SPAN 3800 - Film Studies in Spanish
Credits: 3.0 [max 9.0]
Grading Basis: A-F only
Typically offered: Every Fall & Spring
Films from Spain or Spanish-speaking world in their historical, (geo)political, and socioeconomic contexts. Films analyzed under interdisciplinary frameworks, noting aspects related to cinematography/rhetoric. prereq: Span 3104W or Span 3105W or Tldo 3104 or Tldo 3105 or Venz 3104 or Venz 3512 or Argn 3104W or Span 3104v or Span 3105v
AAS 3409W - Asian American Women's Cultural Production (AH, DSJ, WI)
Credits: 3.0 [max 3.0]
Course Equivalencies: AAS 3409W/GWSS 3409W
Typically offered: Every Fall
Diversity of cultures designated "Asian American." Understanding women's lives in historical, cultural, economic, and racial contexts.
GWSS 3409W - Asian American Women's Cultural Production (AH, DSJ, WI)
Credits: 3.0 [max 3.0]
Course Equivalencies: AAS 3409W/GWSS 3409W
Typically offered: Every Fall
Analysis of media, art, literature, performance, on artistic contributions. History, politics, culture of Asian American women. Interpret cultural production to better understand role of race, gender, nation within American society/citizenship.
ARTH 3655 - African-American Cinema (AH, DSJ)
Credits: 3.0 [max 3.0]
Course Equivalencies: Afro 3655/ArtH 3655/ArtH 5655
Typically offered: Spring Even Year
African American cinematic achievements from silent films of Oscar Micheaux through contemporary Hollywood and independent films. Class screenings, critical readings.
ARTH 5655 - African-American Cinema (AH, DSJ)
Credits: 3.0 [max 3.0]
Course Equivalencies: Afro 3655/ArtH 3655/ArtH 5655
Typically offered: Periodic Fall
African American cinematic achievements, from silent films of Oscar Micheaux through contemporary Hollywood and independent films. Class screenings, critical readings.
AMIN 3402 - American Indians and the Cinema (AH, DSJ)
Credits: 3.0 [max 3.0]
Course Equivalencies: AmIn 3402/AmIn 5402
Grading Basis: A-F or Aud
Typically offered: Every Spring & Summer
Representations of American Indians in film, historically/contemporarily. What such representations assert about Native experience and cultural viability. What they reflect about particular relationships of power.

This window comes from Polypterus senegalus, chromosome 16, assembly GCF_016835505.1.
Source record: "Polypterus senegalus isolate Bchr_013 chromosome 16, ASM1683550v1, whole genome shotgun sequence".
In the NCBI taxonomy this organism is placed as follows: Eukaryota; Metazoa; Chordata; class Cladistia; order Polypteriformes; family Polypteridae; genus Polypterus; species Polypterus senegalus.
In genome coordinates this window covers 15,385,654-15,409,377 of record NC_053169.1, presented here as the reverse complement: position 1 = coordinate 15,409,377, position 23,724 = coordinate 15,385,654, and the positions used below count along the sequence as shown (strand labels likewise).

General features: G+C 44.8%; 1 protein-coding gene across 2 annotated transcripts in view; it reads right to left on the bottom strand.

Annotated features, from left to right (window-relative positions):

AMIN 5402 - American Indians and the Cinema (AH, DSJ)
Credits: 3.0 [max 3.0]
Course Equivalencies: AmIn 3402/AmIn 5402
Grading Basis: A-F or Aud
Typically offered: Every Spring & Summer
Representations of American Indians in film, historically/contemporarily. What such representations assert about Native experience and cultural viability. What they reflect about particular relationships of power.
ARTS 3750 - Narrative Digital Filmmaking
Credits: 4.0 [max 12.0]
Course Equivalencies: ArtS 3750/ArtS 5750
Typically offered: Every Fall & Spring
Narrative forms of video. Documentary, live action, memoir, experimental forms. Digital video production and editing. Personal aesthetic and conceptual directions. Theory, critical readings about historical and contemporary works in video. prereq: [1704 or instr consent]
ARTS 5750 - Advanced Narrative Digital Filmmaking
Credits: 4.0 [max 12.0]
Course Equivalencies: ArtS 3750/ArtS 5750
Typically offered: Every Fall & Spring
Narrative forms of video. Documentary, live action, memoir, experimental forms. Digital video production and editing. Personal aesthetic and conceptual directions. Theory, critical readings about historical and contemporary works in video. prereq: 3750